Additional information about this, The Coasters vinyl art.
The Coasters – The Artist
The Coasters are an American rhythm and blues/rock and roll vocal group who had a string of hits in the late 1950s. Beginning with “Searchin'” and “Young Blood”, their most memorable songs were written by the songwriting and producing team of Leiber and Stoller. Although the Coasters originated outside of mainstream doo-wop, their records were so frequently imitated that they became an important part of the doo-wop legacy through the 1960s.
Poison Ivy – The Song
‘Poison Ivy’ is a popular song by American songwriting duo Jerry Leiber and Mike Stoller. It was originally recorded by the Coasters in 1959. It was popular in both the UK and the US. This was their third top-ten hit of that year following “Charlie Brown” and “Along Came Jones”. The song discusses a girl known as “Poison Ivy”. She is compared to measles, mumps, chickenpox, the common cold, and whooping cough, but is deemed worse, because “Poison Ivy, Lord, will make you itch”. According to lyricist Jerry Leiber, “Pure and simple, ‘Poison Ivy’ is a metaphor for a sexually transmitted disease”.The song also makes references to other flowers such as a rose and a daisy.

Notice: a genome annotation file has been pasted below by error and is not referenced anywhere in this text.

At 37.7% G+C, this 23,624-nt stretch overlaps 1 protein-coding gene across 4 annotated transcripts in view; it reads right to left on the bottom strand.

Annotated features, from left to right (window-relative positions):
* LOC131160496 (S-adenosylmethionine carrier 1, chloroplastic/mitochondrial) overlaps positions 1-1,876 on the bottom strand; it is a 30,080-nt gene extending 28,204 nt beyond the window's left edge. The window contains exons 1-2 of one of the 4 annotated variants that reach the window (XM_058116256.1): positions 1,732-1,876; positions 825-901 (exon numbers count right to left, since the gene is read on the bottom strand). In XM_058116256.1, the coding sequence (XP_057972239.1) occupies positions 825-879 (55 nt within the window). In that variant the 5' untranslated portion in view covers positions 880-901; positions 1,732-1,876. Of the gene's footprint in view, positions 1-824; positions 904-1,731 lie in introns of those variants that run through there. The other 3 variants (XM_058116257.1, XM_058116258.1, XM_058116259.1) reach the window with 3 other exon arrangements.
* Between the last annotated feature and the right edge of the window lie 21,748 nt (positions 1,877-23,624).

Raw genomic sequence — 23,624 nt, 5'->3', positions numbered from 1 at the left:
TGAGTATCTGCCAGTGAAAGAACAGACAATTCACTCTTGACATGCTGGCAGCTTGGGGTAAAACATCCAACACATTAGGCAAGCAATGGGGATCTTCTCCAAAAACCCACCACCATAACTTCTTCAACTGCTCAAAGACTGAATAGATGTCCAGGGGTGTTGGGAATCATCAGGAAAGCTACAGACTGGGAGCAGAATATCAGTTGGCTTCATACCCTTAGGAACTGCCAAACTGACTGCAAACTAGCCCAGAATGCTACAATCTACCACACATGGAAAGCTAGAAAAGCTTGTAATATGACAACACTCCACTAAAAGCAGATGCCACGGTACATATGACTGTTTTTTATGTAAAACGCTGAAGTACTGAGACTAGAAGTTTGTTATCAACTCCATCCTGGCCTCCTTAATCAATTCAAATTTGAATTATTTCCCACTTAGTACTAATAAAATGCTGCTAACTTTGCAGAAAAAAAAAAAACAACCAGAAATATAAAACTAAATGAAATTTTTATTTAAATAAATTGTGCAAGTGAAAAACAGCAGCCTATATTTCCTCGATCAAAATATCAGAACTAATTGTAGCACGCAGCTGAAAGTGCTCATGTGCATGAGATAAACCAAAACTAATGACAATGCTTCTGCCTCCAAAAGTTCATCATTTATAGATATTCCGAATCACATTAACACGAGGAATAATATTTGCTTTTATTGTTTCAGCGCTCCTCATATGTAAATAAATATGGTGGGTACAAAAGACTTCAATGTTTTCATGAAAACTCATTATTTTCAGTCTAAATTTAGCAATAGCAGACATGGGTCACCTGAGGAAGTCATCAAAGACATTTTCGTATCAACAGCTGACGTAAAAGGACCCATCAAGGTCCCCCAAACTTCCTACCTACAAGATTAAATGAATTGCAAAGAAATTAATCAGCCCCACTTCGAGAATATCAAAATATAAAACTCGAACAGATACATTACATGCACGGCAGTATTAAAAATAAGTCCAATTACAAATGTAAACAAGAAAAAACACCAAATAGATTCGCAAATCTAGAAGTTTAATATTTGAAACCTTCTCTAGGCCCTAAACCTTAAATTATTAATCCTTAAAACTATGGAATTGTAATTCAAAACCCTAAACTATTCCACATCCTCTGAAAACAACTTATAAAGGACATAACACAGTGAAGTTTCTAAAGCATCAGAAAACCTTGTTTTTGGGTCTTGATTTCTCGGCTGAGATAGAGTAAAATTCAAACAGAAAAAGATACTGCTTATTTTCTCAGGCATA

The Ivy Leaf – The Shape
This record has been crafted into the silhouette of an Ivy leaf. Hedera, commonly called ivy (plural ivies), is a genus of 12–15 species of evergreen climbing or ground-creeping woody plants in the family Araliaceae, native to western, central and southern Europe, Macaronesia, northwestern Africa and across central-southern Asia east to Japan and Taiwan. On level ground they remain creeping, not exceeding 5–20 cm height, but on suitable surfaces for climbing, including trees, natural rock outcrops or man-made structures such as quarry rock faces or built masonry and wooden structures, they can climb to at least 30 m above the ground. Ivies have two leaf types, with palmately lobed juvenile leaves on creeping and climbing stems and unlobed cordate adult leaves on fertile flowering stems exposed to full sun, usually high in the crowns of trees or the tops of rock faces, from 2 m or more above ground. The juvenile and adult shoots also differ, the former being slender, flexible and scrambling or climbing with small aerial roots to affix the shoot to the substrate (rock or tree bark), the latter thicker, self-supporting and without roots.
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